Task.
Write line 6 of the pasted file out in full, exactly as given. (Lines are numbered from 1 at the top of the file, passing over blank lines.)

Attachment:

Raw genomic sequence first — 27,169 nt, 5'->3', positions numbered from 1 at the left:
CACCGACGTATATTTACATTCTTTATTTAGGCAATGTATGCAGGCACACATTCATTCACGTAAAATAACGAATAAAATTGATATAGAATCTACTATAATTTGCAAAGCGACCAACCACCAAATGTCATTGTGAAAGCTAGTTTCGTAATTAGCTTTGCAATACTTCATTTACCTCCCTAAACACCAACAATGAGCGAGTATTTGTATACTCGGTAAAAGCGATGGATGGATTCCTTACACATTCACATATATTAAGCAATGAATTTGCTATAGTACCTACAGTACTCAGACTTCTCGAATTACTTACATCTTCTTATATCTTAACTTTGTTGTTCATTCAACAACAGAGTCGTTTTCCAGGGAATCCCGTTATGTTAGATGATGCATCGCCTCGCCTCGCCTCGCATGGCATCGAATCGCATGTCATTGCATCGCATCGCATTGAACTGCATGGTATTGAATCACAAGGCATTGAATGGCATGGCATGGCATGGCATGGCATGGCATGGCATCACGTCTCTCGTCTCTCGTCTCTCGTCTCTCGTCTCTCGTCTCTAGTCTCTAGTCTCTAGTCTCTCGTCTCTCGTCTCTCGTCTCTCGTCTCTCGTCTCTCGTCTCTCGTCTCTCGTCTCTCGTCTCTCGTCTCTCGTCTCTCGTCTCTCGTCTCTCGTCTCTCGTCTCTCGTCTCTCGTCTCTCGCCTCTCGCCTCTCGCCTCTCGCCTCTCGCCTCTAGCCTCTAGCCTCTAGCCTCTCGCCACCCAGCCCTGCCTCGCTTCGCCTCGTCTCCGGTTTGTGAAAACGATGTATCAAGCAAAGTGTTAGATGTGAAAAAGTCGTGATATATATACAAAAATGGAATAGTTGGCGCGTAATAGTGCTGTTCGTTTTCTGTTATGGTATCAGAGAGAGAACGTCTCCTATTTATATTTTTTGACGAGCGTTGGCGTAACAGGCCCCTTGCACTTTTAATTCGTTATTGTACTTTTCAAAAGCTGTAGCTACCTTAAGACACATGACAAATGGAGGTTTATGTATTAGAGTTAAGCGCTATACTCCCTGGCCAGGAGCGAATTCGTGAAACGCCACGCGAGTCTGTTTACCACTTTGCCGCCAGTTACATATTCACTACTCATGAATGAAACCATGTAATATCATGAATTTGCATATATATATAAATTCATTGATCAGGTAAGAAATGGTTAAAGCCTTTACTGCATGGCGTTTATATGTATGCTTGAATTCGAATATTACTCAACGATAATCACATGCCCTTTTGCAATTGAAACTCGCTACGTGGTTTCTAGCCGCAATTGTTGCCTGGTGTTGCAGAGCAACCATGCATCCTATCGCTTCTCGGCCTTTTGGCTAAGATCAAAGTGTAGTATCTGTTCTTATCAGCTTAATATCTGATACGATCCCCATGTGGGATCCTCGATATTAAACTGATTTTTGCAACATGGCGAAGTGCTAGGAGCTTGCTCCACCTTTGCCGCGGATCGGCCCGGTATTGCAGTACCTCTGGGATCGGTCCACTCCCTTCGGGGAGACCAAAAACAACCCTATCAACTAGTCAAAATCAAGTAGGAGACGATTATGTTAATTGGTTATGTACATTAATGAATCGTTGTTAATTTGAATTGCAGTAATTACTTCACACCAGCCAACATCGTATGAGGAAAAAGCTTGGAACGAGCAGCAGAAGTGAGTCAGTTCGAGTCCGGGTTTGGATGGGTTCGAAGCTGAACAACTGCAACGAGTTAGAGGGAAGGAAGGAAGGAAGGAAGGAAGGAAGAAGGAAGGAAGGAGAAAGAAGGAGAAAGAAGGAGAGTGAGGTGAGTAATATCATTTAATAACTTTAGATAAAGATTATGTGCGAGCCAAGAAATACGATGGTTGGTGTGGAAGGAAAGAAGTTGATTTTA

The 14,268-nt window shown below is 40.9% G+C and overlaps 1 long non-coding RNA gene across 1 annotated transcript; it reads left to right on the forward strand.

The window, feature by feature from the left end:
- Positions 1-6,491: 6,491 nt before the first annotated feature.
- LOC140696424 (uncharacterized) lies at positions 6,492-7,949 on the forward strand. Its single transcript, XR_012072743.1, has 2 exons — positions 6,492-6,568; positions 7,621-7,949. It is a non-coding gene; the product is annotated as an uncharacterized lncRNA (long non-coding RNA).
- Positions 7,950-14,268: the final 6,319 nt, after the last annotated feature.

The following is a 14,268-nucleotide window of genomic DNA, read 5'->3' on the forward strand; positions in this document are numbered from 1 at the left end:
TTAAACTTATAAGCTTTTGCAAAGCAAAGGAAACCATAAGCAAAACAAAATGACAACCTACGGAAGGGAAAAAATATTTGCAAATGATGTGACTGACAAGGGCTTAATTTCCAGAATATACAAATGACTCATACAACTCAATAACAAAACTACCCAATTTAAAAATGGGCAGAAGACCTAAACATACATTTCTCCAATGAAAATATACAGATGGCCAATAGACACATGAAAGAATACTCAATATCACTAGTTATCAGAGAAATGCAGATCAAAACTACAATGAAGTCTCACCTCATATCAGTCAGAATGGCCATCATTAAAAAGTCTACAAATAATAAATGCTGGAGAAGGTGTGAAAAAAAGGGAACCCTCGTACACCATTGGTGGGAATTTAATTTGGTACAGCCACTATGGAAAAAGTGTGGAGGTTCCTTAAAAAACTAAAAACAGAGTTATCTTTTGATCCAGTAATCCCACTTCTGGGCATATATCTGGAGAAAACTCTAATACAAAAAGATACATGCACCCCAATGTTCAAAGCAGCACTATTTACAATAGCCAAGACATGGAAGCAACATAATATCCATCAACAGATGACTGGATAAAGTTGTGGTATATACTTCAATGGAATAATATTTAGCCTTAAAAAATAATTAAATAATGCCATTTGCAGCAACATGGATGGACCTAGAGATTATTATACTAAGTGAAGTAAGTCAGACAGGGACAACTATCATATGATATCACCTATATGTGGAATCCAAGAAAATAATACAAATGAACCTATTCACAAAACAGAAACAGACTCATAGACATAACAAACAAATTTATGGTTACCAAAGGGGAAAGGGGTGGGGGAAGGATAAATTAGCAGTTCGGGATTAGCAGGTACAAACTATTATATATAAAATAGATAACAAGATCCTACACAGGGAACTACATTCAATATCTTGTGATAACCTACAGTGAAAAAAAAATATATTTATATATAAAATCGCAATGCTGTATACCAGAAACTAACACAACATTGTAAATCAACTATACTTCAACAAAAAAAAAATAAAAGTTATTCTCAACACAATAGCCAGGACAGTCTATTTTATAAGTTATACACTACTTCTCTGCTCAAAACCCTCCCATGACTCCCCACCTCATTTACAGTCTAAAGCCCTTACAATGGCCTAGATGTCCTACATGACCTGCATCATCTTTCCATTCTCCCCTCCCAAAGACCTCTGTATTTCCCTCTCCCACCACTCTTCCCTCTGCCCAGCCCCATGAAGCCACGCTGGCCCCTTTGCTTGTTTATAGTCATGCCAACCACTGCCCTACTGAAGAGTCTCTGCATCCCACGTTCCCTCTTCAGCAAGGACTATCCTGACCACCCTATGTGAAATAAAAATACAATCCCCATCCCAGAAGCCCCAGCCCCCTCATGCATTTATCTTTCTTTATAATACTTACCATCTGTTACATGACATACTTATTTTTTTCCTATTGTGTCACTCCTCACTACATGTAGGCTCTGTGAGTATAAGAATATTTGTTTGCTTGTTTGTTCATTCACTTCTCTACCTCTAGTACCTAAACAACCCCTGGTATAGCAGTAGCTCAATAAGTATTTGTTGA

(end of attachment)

- LOC140696424 (uncharacterized) lies at positions 6,492-7,949 on the forward strand. Its single transcript, XR_012072743.1, has 2 exons — positions 6,492-6,568; positions 7,621-7,949. It is a non-coding gene; the product is annotated as an uncharacterized lncRNA (long non-coding RNA).